I remember having my wisdom teeth pulled out when I was 17 years old. It was a few days before Martin Luther King Day. This was 23 years ago now. I was given OxyContin for pain after the surgery. I looked at my mom thinking these people were insane after reading the side effects. Even at the young age of 17, I tried not to take medicine if I could. I already had congenital hypothyroidism (my thyroid was misshapen at birth) and so I tried to not use medication if at all necessary.
You may wonder what the difference between OxyContin and oxycodone is, because I wondered the same. OxyContin is the time-release version of oxycodone. OxyContin is the brand name.
My gut reaction to not using the OxyContinwas well informed. While I was prescribed it in 1999 for my tooth removal, in 2004 studies found that there was a serious addiction problem to this substance.
But, what is it with the Likert scale?
The Likert scale , developed in 1932, is a point scale on which you agree or disagree with a statement. In medicine, it was widely used to access your pain. As stated on Healthline.com, these tools can oversimplify pain. One of the issues with pain is that it is there to signify that there is something wrong, and many times people either ignore the pain or over amplify the pain in order to seek relief.
In the National Academies of Sciences, Engineering and Medicine, drug overdose came at a crux because of the overdosing of pain relief medications. Michael Jackson’s very public death put a spotlight on pain-killer addiction. However, the hospitals and staff are taught to help patients get out of pain. Staff are often reviewed on metrics of how they attended to their patients, how well they listened and solved the problems of their patients. An addicted patient who has figured out the system of the Likert Scale will understand this system and push for their next fix.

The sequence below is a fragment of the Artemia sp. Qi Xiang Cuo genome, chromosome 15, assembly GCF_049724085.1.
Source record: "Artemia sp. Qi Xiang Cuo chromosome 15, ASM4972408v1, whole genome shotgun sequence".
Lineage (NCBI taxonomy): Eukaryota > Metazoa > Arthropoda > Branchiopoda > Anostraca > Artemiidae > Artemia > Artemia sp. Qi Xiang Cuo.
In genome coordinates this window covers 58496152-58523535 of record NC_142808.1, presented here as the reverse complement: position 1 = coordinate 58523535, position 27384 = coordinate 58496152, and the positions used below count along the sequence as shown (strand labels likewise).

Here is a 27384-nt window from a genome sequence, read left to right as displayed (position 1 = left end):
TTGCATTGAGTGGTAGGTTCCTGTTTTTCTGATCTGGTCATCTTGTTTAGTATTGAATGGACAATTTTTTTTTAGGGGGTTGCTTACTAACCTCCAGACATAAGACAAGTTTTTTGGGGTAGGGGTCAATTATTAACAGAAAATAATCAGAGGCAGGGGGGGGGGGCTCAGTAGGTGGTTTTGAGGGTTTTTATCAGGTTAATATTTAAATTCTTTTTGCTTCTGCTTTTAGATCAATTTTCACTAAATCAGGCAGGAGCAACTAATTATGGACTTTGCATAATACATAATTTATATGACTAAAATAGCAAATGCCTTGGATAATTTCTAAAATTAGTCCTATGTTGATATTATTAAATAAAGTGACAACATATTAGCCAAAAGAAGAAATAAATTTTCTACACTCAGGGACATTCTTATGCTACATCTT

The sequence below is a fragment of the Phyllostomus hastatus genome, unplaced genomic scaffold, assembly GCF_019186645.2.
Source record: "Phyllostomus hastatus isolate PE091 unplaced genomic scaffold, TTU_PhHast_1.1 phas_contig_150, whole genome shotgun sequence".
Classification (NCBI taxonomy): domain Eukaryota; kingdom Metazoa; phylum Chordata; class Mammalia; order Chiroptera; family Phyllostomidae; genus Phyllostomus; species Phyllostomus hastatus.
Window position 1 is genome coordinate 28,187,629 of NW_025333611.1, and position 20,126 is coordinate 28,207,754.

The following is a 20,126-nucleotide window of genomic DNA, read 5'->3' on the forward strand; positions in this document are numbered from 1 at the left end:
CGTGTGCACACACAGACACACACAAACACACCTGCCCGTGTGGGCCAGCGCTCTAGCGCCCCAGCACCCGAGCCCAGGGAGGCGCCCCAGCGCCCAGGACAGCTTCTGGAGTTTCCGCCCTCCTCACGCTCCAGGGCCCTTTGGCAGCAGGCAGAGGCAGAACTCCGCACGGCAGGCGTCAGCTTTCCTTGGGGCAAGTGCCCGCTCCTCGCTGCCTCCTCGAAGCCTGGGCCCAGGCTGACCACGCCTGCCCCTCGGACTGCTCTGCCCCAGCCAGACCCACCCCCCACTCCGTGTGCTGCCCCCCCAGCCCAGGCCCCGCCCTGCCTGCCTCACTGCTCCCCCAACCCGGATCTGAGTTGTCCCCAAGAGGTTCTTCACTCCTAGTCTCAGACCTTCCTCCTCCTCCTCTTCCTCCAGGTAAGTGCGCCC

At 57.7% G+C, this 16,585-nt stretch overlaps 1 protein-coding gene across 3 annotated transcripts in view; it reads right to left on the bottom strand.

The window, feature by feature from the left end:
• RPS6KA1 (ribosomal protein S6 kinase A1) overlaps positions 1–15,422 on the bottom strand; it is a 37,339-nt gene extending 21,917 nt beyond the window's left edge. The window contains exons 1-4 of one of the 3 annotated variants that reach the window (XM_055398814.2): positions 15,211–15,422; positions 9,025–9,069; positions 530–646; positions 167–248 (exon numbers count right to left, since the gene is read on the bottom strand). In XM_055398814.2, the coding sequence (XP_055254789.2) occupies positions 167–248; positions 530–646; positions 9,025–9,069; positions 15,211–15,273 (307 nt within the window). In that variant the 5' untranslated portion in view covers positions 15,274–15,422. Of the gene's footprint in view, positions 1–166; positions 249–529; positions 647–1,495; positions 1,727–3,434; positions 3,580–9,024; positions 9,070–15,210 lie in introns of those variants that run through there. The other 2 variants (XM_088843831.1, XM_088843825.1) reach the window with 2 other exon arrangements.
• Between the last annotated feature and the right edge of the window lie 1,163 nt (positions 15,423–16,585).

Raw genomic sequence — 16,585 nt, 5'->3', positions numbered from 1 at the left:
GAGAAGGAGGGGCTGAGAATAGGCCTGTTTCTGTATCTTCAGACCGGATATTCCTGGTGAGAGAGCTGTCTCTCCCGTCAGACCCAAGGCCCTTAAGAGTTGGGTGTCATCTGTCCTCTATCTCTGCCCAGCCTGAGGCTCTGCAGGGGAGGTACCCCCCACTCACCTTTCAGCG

The medical system has created a disaster based on mitigating pain.
While hospitals are supposed to help patients fix their pain, they have also increased pain by creating this highly addictive and lucrative drugs.
When I was in the hospital for many of my fun stints (having babies, H1N1, a brain infection) I was asked on the Likert Scale what my pain was. I believe it was during my H1N1 stay, and I launched into a monologue about the problem with the Likert Scale. As a student of psychology, the Likert scale is very fallible. It is based on the feelings of the person at that one moment on time. It is not measurable. You can not quantitatively measure it and it cannot be rooted in science. You are dosing out medication that is highly potent based on a feeling.
Obviously, I wasn’t at the hospital because I felt 100%, but I didn’t feel like I was without a limb. I could be a whole lot worse, and I know that there are people who were doing a lot worse than I. Putting a number on what I felt could change instantaneously based on a quick movement at any time. So, I wasn’t really able to give a number based on this crazy scale. Especially for my whole body.
I think we are very soft as Americans right now. I know that we often feel uncomfortable and want something to soothe our pain that will take this uncomfortable feeling away. But sometimes we have to get through that feeling to find something better in life. Working through something is important. Often the pain we are feeling is to let us know that there is something wrong and if we mask that pain with medication we won’t be able to find out that there is something wrong. If we continually take Tylenol every time we have headaches, we might not find out we have brain cancer.
There are reasons for pain, and there are reasons to push through pain. The Likert Scale is not a good way of measuring pain and has lead our society into a very dark place with OxyContin and Oxycodone.